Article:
Expand Tax Breaks to Expand Education
The Tax Cuts and Jobs Act is working its way through both chambers in an attempt to make it onto President Trump’s desk before Christmas. One amendment added by Senator Ted Cruz (R-TX) has some advocates of the school choice movement very enthusiastic while critics say it’s a symbolic gesture unlikely to have much of an impact.
The amendment will expand the use of 529 plans that currently allow families to save money using after tax dollars without having to pay taxes on the accumulated amount (principal and interest) when the savings are used to pay for qualified higher education expenses. Specifically, 529s allow savers and investors to save for education purposes because income gained through these accounts are subject to less taxation. Specifically, 529’s help investors better avoid dividend and capital gains taxes which can be as high as 28 percent. The plans also help taxpayers avoid income taxes on interest earned through the accounts.
So far, 529s have only been legal for use in higher education expenses. Cruz’s amendment, however, would expand the accounts to include k-12 expenses such as private and religious schools, homeschooling materials, online education courses, as well as tutoring for students with developmental disabilities for amounts up to $10,000 per year.
In addition to expanding the use of the savings account, the amendment also includes language allowing families to open the 529 plans at the moment of the child’s conception as opposed to their birth, thus expanding the time during which funds can be accumulated.
Critic Nora Gordon, an economist and associate professor at Georgetown University is not supportive: “I think the only taxpayers who will be in a position to benefit from the 529 change are very rich people," she goes on to explain that to reap the benefits of this expansion families will be required to save a lot of money very early on.
While it may be true that more affluent families can afford to put more money into these accounts it doesn’t change the fact that this will potentially allow all families to gain more control over their own savings.
If a family sends its children to a private school k-12 school instead of a failing public school, that family should be free to make that decision on their own — and be taxed less to do so. Since attending a failing public school might prevent the child from aspiring to higher education at all, using the money for a better k-12 education might lead to scholarships and other forms of college funding in the long run anyway.
Conservative think tank American Enterprise Institute pointed out the benefit of the extra time the money would have to earn compounding interest if the 529 account was opened at the child’s conception instead of their birthdate. The example cited an additional $4,200 being available for college in an account that was funded at a rate of $200 per month from conception in comparison to the account started at the child’s birthdate. I can’t see much downside in allowing families to participate in such an activity if that’s what they wanted to do.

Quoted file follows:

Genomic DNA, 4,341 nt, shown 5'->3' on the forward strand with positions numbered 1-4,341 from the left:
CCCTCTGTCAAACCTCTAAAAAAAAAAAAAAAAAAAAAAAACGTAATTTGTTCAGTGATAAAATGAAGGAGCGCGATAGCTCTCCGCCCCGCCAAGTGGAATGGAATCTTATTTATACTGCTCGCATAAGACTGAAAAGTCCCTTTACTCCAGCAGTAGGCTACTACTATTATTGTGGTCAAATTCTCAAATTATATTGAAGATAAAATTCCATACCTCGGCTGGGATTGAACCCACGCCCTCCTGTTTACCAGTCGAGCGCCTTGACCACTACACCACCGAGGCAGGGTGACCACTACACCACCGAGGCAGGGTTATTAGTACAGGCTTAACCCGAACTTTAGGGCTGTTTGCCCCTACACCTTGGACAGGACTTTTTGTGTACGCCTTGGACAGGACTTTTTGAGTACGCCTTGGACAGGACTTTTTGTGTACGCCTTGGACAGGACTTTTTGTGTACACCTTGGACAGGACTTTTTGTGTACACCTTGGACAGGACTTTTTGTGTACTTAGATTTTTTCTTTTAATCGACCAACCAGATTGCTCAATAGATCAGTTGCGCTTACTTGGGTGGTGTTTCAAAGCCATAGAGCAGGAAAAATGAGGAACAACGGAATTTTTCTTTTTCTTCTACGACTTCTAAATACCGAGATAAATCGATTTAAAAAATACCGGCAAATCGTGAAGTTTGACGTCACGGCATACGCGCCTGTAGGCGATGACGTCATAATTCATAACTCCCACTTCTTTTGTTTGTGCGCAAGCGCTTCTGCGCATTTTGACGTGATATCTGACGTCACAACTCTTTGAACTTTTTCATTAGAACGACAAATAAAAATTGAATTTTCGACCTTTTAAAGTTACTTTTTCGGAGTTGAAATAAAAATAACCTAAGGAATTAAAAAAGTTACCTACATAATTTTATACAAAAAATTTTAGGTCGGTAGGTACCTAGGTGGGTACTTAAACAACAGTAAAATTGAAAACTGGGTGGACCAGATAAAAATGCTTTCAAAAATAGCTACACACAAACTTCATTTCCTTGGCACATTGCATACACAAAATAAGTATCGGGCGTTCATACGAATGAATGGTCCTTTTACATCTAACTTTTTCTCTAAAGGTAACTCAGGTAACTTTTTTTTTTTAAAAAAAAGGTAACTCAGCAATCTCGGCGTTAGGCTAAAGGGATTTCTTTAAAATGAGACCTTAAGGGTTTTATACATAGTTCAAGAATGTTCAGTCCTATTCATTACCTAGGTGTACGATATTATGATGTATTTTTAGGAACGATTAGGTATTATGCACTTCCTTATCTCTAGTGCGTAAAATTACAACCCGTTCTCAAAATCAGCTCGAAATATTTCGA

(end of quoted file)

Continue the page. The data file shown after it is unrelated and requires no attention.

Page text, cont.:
Nevertheless, the AEI article goes on to criticize the amendment stating that it’s an empty gesture because families will have to sacrifice one type of education for another, i.e. higher education for k-12 education. The argument is made that families would be better off paying for k-12 out of pocket and maintaining the 529 plans as a vehicle for college funding.
I would argue that this should be up to the individual and the new provision wouldn’t prevent anyone from taking that path should they feel it’s a better financial decision for their family. Education decisions, like healthcare decisions and decisions about what restaurant to eat at on Saturday night should be left to the individual in a free market. Preston Cooper, the articles author seems to think he knows best what each family should do. But, everyone’s situation is unique and shouldn’t be dictated by elitists in D.C. whether they are politicians or fellows at think tanks.
Senator Cruz’s amendment does not take away anyone’s ability to do anything they are currently able to do. it simply expands what government will allow them to do with their own money. Anytime the individual gains more autonomy and the state relinquishes control over their economic or personal decisions it is a win for individual freedom and liberty.